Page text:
What is the right age to start your child in primary school?

There is a strong argument that age four is too young for formal schooling

Luke McArdle with his mother Lynn, left, and  pre-school co-manager Margaret Hennessy at  Beaumont Community Pre-school. Photograph: Cyril Byrne

Luke McArdle with his mother Lynn, left, and pre-school co-manager Margaret Hennessy at Beaumont Community Pre-school. Photograph: Cyril Byrne


Lynn McArdle was devastated when she heard her four-year-old son Luke would not be starting school in September 2016 because the age cut-off date had been changed for enrolment.

He was doing his free year under the Early Childhood Care and Education (ECCE) scheme at Beaumont Community Pre-school in Dublin and she was expecting him to transfer to St Fiachra’s Junior National School beside it.

But then the school decided that children had to be four by the end of April to be eligible for a place and Luke’s birthday is in May.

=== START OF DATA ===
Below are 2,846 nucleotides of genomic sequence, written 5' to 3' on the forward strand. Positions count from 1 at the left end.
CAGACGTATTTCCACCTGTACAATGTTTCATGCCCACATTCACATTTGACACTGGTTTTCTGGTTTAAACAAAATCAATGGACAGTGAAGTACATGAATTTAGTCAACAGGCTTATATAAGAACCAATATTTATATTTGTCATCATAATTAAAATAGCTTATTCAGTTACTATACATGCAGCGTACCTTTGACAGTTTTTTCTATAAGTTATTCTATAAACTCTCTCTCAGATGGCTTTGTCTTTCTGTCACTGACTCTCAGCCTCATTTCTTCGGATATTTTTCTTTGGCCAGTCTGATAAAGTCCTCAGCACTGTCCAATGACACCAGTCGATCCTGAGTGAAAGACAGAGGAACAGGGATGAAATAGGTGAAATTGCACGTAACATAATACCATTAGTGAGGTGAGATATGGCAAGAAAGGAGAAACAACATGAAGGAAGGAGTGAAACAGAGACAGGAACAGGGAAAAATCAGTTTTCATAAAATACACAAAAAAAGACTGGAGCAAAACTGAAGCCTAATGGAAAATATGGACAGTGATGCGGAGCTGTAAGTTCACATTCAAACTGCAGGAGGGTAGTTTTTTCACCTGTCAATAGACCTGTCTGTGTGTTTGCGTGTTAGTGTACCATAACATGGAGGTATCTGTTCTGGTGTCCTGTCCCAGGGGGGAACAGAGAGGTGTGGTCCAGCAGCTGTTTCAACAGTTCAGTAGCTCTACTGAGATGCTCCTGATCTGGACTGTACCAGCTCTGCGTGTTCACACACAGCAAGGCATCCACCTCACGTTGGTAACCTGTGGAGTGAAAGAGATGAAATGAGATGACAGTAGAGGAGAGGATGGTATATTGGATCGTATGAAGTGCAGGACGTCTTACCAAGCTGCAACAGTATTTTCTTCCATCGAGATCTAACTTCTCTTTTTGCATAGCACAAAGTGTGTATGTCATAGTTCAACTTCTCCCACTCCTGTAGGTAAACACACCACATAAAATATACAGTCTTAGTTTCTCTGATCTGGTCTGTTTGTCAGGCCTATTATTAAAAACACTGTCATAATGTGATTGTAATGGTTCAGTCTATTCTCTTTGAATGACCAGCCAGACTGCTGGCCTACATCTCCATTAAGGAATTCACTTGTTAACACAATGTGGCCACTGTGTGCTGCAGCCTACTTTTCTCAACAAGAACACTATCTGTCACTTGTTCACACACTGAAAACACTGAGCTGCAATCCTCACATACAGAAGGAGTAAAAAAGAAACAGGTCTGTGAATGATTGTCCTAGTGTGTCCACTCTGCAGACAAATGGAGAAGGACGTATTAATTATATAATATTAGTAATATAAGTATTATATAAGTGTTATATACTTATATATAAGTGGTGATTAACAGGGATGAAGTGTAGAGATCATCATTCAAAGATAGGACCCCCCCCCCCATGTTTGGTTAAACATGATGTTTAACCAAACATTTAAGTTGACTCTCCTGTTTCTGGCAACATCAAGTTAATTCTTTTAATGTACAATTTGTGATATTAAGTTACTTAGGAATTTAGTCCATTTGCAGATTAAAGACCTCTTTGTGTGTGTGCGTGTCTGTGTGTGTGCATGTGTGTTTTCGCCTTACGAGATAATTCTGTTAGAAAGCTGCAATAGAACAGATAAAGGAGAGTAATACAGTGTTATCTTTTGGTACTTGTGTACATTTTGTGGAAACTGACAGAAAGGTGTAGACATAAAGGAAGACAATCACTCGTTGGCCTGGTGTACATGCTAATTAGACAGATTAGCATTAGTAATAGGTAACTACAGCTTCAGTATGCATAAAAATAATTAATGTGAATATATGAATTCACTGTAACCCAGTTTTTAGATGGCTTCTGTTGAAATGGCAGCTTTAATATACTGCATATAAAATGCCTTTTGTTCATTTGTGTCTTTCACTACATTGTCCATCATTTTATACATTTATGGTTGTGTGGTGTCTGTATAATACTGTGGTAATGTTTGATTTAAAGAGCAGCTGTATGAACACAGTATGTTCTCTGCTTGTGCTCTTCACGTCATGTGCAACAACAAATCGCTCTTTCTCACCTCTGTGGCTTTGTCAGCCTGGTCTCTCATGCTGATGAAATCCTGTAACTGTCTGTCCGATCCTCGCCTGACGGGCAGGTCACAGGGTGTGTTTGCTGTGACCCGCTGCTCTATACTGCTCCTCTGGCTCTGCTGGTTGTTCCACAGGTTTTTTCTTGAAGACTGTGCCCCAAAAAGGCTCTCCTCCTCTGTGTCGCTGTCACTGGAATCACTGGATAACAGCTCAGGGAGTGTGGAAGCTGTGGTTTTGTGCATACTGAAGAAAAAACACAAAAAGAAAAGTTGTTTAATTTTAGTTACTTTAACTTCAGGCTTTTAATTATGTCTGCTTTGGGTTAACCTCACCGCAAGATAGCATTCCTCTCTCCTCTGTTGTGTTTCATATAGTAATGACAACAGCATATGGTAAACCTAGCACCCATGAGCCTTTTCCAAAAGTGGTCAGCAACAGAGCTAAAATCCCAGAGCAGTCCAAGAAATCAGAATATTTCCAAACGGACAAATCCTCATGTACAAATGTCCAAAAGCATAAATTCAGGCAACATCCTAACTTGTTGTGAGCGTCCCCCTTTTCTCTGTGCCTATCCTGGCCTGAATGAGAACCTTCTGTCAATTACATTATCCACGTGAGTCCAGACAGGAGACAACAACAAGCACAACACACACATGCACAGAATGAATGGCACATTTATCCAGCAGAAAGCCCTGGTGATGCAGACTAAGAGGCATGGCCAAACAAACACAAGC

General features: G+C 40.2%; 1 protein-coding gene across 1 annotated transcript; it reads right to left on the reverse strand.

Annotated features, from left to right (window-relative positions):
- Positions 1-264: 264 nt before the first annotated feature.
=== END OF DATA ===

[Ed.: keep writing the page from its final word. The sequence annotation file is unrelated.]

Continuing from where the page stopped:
Working in the home, and with two other children aged nearly two and nine, she and her husband Enda thought they would have to find the money to pay for Luke to continue at pre-school, as they could not contemplate “setting him back” by taking him out this year.

However they were then delighted to learn that the ECCE scheme was being extended and Luke would be entitled to another free year of pre-school.

“I was extremely relieved,” she says. And while she had thought Luke was ready for school, she is now seeing the benefits of an extra year at pre-school.

“I see a huge difference in him this year – a huge improvement in his letters, his numbers, his interpersonal skills with other children.”

She has also noticed a difference in his ability to sit still at the dinner table and to talk about what is happening in books she reads him at night.

Formal education

Although children in Ireland can be enrolled at primary school from the age of four years – and must start formal education by the age of six – the age profile of junior infants has been slowing rising.